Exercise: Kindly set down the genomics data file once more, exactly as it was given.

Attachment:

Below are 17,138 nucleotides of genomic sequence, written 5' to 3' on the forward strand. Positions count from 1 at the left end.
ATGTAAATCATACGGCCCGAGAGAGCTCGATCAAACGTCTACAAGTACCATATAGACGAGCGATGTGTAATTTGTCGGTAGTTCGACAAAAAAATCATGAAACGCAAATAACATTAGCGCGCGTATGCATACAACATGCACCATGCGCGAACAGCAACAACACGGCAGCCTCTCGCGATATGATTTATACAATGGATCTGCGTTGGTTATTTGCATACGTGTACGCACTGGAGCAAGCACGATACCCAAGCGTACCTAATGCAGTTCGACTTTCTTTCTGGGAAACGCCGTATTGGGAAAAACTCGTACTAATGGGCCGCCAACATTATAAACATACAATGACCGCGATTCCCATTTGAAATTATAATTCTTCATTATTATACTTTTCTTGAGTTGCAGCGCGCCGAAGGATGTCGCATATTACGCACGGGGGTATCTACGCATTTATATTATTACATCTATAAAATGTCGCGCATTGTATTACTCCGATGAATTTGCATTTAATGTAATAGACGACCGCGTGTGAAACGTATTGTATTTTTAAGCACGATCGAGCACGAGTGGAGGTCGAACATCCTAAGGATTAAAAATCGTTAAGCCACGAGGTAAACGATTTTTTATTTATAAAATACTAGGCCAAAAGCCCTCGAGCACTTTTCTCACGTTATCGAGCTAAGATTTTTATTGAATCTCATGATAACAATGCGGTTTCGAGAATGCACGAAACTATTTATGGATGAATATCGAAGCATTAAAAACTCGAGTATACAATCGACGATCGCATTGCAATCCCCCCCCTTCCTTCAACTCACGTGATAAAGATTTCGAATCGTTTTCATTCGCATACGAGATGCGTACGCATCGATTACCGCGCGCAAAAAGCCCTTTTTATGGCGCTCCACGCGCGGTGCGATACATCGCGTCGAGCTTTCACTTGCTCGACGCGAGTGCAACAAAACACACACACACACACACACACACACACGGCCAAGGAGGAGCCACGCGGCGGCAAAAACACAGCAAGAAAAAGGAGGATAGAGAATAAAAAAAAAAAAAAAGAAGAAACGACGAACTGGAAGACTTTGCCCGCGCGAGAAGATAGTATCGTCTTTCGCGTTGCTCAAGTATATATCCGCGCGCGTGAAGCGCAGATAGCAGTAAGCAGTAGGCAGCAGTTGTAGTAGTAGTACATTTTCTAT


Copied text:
Below are 17,138 nucleotides of genomic sequence, written 5' to 3' on the forward strand. Positions count from 1 at the left end.
ATGTAAATCATACGGCCCGAGAGAGCTCGATCAAACGTCTACAAGTACCATATAGACGAGCGATGTGTAATTTGTCGGTAGTTCGACAAAAAAATCATGAAACGCAAATAACATTAGCGCGCGTATGCATACAACATGCACCATGCGCGAACAGCAACAACACGGCAGCCTCTCGCGATATGATTTATACAATGGATCTGCGTTGGTTATTTGCATACGTGTACGCACTGGAGCAAGCACGATACCCAAGCGTACCTAATGCAGTTCGACTTTCTTTCTGGGAAACGCCGTATTGGGAAAAACTCGTACTAATGGGCCGCCAACATTATAAACATACAATGACCGCGATTCCCATTTGAAATTATAATTCTTCATTATTATACTTTTCTTGAGTTGCAGCGCGCCGAAGGATGTCGCATATTACGCACGGGGGTATCTACGCATTTATATTATTACATCTATAAAATGTCGCGCATTGTATTACTCCGATGAATTTGCATTTAATGTAATAGACGACCGCGTGTGAAACGTATTGTATTTTTAAGCACGATCGAGCACGAGTGGAGGTCGAACATCCTAAGGATTAAAAATCGTTAAGCCACGAGGTAAACGATTTTTTATTTATAAAATACTAGGCCAAAAGCCCTCGAGCACTTTTCTCACGTTATCGAGCTAAGATTTTTATTGAATCTCATGATAACAATGCGGTTTCGAGAATGCACGAAACTATTTATGGATGAATATCGAAGCATTAAAAACTCGAGTATACAATCGACGATCGCATTGCAATCCCCCCCCTTCCTTCAACTCACGTGATAAAGATTTCGAATCGTTTTCATTCGCATACGAGATGCGTACGCATCGATTACCGCGCGCAAAAAGCCCTTTTTATGGCGCTCCACGCGCGGTGCGATACATCGCGTCGAGCTTTCACTTGCTCGACGCGAGTGCAACAAAACACACACACACACACACACACACACACGGCCAAGGAGGAGCCACGCGGCGGCAAAAACACAGCAAGAAAAAGGAGGATAGAGAATAAAAAAAAAAAAAAAGAAGAAACGACGAACTGGAAGACTTTGCCCGCGCGAGAAGATAGTATCGTCTTTCGCGTTGCTCAAGTATATATCCGCGCGCGTGAAGCGCAGATAGCAGTAAGCAGTAGGCAGCAGTTGTAGTAGTAGTACATTTTCTAT